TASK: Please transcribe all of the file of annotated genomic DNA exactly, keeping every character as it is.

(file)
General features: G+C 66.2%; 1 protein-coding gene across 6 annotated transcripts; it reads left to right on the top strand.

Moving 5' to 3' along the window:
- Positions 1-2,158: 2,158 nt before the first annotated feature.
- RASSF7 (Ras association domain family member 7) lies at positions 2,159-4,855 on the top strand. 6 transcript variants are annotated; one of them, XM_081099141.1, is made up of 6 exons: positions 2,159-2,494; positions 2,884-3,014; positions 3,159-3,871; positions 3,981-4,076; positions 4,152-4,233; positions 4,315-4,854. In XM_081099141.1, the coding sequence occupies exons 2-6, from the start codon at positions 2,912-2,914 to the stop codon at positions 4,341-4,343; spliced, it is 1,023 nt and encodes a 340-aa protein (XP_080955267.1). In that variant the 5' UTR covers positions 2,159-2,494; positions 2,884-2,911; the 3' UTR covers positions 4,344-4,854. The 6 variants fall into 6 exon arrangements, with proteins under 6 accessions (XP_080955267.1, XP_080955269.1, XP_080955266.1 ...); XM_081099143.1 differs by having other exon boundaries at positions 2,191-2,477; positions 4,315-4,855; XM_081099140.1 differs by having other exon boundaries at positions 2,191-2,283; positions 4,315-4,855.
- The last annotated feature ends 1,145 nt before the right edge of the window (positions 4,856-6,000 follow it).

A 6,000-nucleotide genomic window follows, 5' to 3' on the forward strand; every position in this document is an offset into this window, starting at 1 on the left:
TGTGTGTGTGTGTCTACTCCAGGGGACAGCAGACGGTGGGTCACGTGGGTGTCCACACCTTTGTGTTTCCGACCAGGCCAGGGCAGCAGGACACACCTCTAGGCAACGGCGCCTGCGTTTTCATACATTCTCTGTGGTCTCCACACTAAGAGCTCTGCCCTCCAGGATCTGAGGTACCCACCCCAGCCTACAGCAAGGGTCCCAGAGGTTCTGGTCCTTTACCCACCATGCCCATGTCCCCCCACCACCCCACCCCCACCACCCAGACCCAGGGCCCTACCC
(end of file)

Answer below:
General features: G+C 66.2%; 1 protein-coding gene across 6 annotated transcripts; it reads left to right on the top strand.

Moving 5' to 3' along the window:
- Positions 1-2,158: 2,158 nt before the first annotated feature.
- RASSF7 (Ras association domain family member 7) lies at positions 2,159-4,855 on the top strand. 6 transcript variants are annotated; one of them, XM_081099141.1, is made up of 6 exons: positions 2,159-2,494; positions 2,884-3,014; positions 3,159-3,871; positions 3,981-4,076; positions 4,152-4,233; positions 4,315-4,854. In XM_081099141.1, the coding sequence occupies exons 2-6, from the start codon at positions 2,912-2,914 to the stop codon at positions 4,341-4,343; spliced, it is 1,023 nt and encodes a 340-aa protein (XP_080955267.1). In that variant the 5' UTR covers positions 2,159-2,494; positions 2,884-2,911; the 3' UTR covers positions 4,344-4,854. The 6 variants fall into 6 exon arrangements, with proteins under 6 accessions (XP_080955267.1, XP_080955269.1, XP_080955266.1 ...); XM_081099143.1 differs by having other exon boundaries at positions 2,191-2,477; positions 4,315-4,855; XM_081099140.1 differs by having other exon boundaries at positions 2,191-2,283; positions 4,315-4,855.
- The last annotated feature ends 1,145 nt before the right edge of the window (positions 4,856-6,000 follow it).

A 6,000-nucleotide genomic window follows, 5' to 3' on the forward strand; every position in this document is an offset into this window, starting at 1 on the left:
TGTGTGTGTGTGTCTACTCCAGGGGACAGCAGACGGTGGGTCACGTGGGTGTCCACACCTTTGTGTTTCCGACCAGGCCAGGGCAGCAGGACACACCTCTAGGCAACGGCGCCTGCGTTTTCATACATTCTCTGTGGTCTCCACACTAAGAGCTCTGCCCTCCAGGATCTGAGGTACCCACCCCAGCCTACAGCAAGGGTCCCAGAGGTTCTGGTCCTTTACCCACCATGCCCATGTCCCCCCACCACCCCACCCCCACCACCCAGACCCAGGGCCCTACCC